Welcome to the place for romantic and love poems and poetry. It the place where you can romance on the spirit of love, enjoy the poems, and even send them with a valentine's day greeting card to your sweetheart. For your convenience, the poems are divided into different pages. There is also a page for works of famous poets. And remember, if you have a piece of verse to share with the golbal community, feel free to send it for free publication at celebrations at theholidayspot.com So scroll down, and enjoy!
By Emily Dickinson
It’s all I have to bring today—
This, and my heart beside—
This, and my heart, and all the fields—
And all the meadows wide—
Be sure you count—should I forget
Some one the sum could tell—
This, and my heart, and all the Bees
d Which in the Clover dwell.
By Maya Angelou
When you come to me, unbidden,
To long-ago rooms,
Where memories lie.
Offering me, as to a child, an attic,
Gatherings of days too few.
Baubles of stolen kisses.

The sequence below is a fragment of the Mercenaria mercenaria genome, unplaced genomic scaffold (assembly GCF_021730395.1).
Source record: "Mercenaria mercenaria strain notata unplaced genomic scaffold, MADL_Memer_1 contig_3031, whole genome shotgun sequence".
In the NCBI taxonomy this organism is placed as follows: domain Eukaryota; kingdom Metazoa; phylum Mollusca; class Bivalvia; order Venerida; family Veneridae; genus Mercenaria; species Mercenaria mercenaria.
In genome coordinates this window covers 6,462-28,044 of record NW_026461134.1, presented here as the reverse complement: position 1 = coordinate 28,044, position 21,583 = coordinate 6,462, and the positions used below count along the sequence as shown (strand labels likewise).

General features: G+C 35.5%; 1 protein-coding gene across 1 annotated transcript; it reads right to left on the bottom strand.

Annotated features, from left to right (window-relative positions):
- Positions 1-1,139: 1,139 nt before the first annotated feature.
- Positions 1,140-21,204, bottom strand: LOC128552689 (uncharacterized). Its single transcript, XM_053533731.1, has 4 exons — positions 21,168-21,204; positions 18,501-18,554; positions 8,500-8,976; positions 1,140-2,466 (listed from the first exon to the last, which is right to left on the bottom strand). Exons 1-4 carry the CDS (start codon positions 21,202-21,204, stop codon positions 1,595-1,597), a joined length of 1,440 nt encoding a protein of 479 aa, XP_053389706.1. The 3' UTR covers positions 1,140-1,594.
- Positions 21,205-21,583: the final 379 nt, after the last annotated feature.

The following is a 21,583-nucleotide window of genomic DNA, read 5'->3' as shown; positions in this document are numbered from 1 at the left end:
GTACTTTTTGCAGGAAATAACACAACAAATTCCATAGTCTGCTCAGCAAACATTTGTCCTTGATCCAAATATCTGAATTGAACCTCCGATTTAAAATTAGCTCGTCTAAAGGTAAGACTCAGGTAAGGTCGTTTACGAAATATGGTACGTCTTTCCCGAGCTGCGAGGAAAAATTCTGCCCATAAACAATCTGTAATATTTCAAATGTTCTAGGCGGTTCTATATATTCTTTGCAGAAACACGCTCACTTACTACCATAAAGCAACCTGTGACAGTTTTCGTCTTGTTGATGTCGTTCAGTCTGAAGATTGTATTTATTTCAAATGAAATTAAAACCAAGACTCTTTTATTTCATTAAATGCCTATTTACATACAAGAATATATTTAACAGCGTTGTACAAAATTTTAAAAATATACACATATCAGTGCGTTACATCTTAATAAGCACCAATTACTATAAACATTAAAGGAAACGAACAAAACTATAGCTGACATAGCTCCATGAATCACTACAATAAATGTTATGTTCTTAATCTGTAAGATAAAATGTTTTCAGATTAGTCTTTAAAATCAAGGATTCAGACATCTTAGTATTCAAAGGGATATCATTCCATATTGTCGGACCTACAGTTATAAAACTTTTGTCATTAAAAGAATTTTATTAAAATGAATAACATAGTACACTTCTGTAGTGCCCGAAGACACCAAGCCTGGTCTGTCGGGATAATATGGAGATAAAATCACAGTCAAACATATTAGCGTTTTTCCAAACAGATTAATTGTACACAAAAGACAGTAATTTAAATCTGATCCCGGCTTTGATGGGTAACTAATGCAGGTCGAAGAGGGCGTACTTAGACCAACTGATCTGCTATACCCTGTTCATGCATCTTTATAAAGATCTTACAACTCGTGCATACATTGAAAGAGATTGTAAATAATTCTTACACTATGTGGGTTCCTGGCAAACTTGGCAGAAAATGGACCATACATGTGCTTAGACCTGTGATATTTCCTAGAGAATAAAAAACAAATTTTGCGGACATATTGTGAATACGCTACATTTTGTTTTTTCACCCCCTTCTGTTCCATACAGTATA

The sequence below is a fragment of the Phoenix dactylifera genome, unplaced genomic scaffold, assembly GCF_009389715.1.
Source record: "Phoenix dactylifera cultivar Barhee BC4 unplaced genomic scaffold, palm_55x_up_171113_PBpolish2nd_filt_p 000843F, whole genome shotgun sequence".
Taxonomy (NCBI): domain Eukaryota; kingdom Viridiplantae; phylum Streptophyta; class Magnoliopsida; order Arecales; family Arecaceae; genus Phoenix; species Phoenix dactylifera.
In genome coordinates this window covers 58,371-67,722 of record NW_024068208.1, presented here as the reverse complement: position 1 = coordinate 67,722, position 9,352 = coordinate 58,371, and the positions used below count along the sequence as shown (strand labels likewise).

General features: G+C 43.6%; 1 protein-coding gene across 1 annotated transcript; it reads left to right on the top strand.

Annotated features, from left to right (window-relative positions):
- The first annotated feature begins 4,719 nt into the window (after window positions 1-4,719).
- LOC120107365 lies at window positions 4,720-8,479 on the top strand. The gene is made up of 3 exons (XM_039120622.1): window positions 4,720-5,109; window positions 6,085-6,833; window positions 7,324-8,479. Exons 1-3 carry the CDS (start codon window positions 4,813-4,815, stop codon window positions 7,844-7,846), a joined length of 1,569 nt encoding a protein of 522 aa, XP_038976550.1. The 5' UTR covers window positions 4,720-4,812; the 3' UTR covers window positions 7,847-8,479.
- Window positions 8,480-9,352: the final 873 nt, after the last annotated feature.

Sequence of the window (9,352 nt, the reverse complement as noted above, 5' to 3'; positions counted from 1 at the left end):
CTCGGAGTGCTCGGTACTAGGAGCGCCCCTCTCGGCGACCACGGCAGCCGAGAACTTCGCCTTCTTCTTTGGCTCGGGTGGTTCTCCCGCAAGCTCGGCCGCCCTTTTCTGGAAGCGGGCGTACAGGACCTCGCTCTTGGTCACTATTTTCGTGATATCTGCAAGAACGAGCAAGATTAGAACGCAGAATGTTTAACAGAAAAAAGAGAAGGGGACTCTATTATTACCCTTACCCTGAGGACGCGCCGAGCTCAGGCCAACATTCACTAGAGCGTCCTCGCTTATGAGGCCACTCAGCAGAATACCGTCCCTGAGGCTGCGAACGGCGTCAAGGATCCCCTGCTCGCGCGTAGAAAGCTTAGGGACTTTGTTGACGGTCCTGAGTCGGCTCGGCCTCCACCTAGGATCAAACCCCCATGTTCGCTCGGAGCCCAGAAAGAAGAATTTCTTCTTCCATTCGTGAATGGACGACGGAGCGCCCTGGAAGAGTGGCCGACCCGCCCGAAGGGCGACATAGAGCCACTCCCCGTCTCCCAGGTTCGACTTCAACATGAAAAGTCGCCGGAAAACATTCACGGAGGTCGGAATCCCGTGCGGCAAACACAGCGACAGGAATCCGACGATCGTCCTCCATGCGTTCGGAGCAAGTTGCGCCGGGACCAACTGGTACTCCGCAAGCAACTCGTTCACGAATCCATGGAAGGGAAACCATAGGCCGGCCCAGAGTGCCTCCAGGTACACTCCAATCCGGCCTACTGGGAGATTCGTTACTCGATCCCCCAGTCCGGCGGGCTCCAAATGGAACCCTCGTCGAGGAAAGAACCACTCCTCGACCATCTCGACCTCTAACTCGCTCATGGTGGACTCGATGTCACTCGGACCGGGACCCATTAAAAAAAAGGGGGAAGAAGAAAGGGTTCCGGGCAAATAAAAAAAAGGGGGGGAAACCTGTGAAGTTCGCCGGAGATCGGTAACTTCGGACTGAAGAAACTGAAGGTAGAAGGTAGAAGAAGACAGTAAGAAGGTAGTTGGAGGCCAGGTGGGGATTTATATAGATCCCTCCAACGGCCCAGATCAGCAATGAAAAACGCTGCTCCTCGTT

Trinkets of borrowed loves.
Trunks of secret words,
By Sarah Spoors
You’re there for me when skies are grey,
You turn them to skies of blue,
You walk with me and hold my hand,
And that’s why I love you.
You know when I need some time alone,
And give me room to breathe,
You let me be who I am,
And you are true to me.
I couldn’t ask for a better man,
You’re all I will ever need.
So thank you once, twice and thrice,
For being here for me.
By Mazezty C. Navarro
My Love for You is more than just an emotion,
I'll do my best to keep You protected;
I want to be Your Angel sent from Heaven,
the best friend You can come to when You want to talk;
Someone You can tell Your secrets to,
I'll be there for you through everything,
the Good and Bad, the Thick and Thin;
I want to ensure that You'll never be hurt again,
I'll wrap your Heart with a napkin and place it in my shirt pocket,
keeping it close to me;
I want to be like a blanket that covers a child,
keeping You warm through the Coldest of Nights,
hold You close to me when God's Love falls from the sky;
I'll be the tissue that dries the Tears of Sadness from Your eyes,
when I speak, I want every word to be a piece of wood
that keeps Your Love burning;
never do I want the Special Rose You are to wrinkle in the Cold,
I'll be the soil that keeps You standing,
the Sun that helps You grow in Life,
my Love will be the Water that showers You with Compassion;
This Love of mine for You is more than just an emotion...
"I love you all through February,
Not just on Valentine's Day!
I cherish you when flowers of spring,